The Experience of HIV Positive Women Living in an African Village: Perceptions of Voluntary Counseling and Testing Programs

Wednesday, July 13, 2011: 2:25 PM

Janelle Gardner, RN, MSN, PhD
School of Nursing, CSU, Chico, Chico, CA

Learning Objective 1: Discuss factors contributing to women's vulnerability to AIDS in sub-Saharan Africa.

Learning Objective 2: Describe the experience of HIV positive women living in a rural village in Kenya.

Purpose: Kenya has approximately 1.4 million adults infected with HIV/AIDS, with a national prevalence rate of approximately 7.4%. The majority of the Kenyan people have not participated in a Voluntary Counseling and Testing (VCT) program and do not know their HIV status. This increases the likelihood of infecting others and spreading the disease. The purpose of this phenomenological study was to explore HIV positive women’s experiences and perceptions about VCT programs.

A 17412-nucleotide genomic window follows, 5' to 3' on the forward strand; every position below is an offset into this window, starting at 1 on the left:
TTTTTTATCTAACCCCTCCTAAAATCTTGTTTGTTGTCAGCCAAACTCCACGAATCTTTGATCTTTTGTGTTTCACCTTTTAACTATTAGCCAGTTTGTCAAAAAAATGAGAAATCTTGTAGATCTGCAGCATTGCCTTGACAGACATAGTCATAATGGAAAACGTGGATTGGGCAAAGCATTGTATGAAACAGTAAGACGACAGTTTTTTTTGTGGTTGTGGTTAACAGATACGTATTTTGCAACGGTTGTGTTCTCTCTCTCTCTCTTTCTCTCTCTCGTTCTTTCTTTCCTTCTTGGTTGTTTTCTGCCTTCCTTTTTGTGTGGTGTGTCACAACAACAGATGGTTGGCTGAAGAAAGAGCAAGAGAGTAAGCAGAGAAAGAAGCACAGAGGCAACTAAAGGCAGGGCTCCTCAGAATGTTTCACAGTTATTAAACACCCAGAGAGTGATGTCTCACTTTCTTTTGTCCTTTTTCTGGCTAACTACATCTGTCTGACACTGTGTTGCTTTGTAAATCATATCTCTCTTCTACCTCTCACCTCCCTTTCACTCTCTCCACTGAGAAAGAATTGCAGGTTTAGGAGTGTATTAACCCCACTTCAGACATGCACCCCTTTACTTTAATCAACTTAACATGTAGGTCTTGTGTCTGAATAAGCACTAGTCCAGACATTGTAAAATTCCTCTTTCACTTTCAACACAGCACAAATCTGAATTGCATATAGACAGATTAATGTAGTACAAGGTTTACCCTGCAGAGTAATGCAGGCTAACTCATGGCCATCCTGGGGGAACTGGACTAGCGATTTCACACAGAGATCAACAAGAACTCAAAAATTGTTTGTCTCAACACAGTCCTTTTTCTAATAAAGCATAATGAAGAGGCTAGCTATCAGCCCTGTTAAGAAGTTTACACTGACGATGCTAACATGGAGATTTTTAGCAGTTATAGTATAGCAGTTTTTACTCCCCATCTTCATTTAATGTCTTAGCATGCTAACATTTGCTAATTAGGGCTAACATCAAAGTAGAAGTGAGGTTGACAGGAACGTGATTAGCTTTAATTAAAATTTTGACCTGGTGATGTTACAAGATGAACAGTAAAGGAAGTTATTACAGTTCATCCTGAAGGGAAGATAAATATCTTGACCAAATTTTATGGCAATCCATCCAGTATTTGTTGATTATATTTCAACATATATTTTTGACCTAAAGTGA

Methods:  This qualitative phenomenological study explored the experience of HIV positive women in rural Kenya and their perceptions of VCT. All of the participants included in the study lived in a rural village in western Kenya and were HIV positive. A total of 29 women participated in the study. The investigator and translator walked to the participants’ homes in the poor rural village on dirt paths. A semi-structured interview guide with open ended questions followed by probe questions were used to elicit in-depth responses during the interviews.

Results: Six themes emerged while analyzing the data: Living in fear, making the decision to be tested, the journey towards acceptance, changing behavior, planning for the future, and encouraging others to be tested.

Conclusion: HIV/AIDS continues to be a major public health issue in Kenya and other countries in sub-Saharan Africa. Only 36% of the Kenyan adults have participated in VCT and know their HIV status. VCT programs are crucial in attaining goals related to prevention and management of the disease. Issues concerning the acceptance and use of VCT provide valuable information for enhancing access and the quality of the program.